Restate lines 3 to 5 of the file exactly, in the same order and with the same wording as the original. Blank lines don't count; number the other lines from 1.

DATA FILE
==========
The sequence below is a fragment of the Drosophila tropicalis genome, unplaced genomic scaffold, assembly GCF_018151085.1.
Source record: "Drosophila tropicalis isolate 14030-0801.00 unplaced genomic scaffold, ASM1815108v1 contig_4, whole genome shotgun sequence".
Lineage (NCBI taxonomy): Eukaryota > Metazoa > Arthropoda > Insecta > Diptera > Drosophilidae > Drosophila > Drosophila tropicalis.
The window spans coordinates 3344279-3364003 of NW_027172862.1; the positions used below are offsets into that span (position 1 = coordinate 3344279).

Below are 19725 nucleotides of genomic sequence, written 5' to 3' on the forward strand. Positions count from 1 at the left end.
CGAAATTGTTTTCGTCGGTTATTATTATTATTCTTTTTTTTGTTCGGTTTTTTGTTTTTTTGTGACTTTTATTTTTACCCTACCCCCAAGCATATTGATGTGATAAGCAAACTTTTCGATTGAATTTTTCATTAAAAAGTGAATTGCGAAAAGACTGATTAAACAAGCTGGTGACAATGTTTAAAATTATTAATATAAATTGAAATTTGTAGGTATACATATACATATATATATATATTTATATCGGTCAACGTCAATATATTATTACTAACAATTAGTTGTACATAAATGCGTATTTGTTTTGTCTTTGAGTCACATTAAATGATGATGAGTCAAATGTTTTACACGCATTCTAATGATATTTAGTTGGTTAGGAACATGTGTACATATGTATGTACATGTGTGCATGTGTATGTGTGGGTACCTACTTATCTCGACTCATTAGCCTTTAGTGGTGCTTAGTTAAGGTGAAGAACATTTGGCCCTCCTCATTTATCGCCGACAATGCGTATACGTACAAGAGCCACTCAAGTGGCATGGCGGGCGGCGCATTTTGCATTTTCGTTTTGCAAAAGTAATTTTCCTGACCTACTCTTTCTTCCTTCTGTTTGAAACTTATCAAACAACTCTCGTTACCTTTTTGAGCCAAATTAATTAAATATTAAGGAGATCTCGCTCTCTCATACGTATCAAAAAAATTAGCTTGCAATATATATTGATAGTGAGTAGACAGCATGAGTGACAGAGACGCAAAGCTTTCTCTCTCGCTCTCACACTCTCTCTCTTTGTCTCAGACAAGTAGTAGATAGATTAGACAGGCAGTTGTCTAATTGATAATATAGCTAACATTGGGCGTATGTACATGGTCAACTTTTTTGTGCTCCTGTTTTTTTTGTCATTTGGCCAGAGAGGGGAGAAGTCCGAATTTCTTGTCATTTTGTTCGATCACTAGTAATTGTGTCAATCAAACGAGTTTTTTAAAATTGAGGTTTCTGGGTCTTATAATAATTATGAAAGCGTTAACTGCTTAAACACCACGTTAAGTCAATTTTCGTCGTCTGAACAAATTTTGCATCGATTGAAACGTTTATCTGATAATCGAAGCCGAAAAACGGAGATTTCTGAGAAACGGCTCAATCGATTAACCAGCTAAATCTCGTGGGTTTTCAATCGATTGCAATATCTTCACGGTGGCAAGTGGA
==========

Lineage (NCBI taxonomy): Eukaryota > Metazoa > Arthropoda > Insecta > Diptera > Drosophilidae > Drosophila > Drosophila tropicalis.
The window spans coordinates 3344279-3364003 of NW_027172862.1; the positions used below are offsets into that span (position 1 = coordinate 3344279).

Below are 19725 nucleotides of genomic sequence, written 5' to 3' on the forward strand. Positions count from 1 at the left end.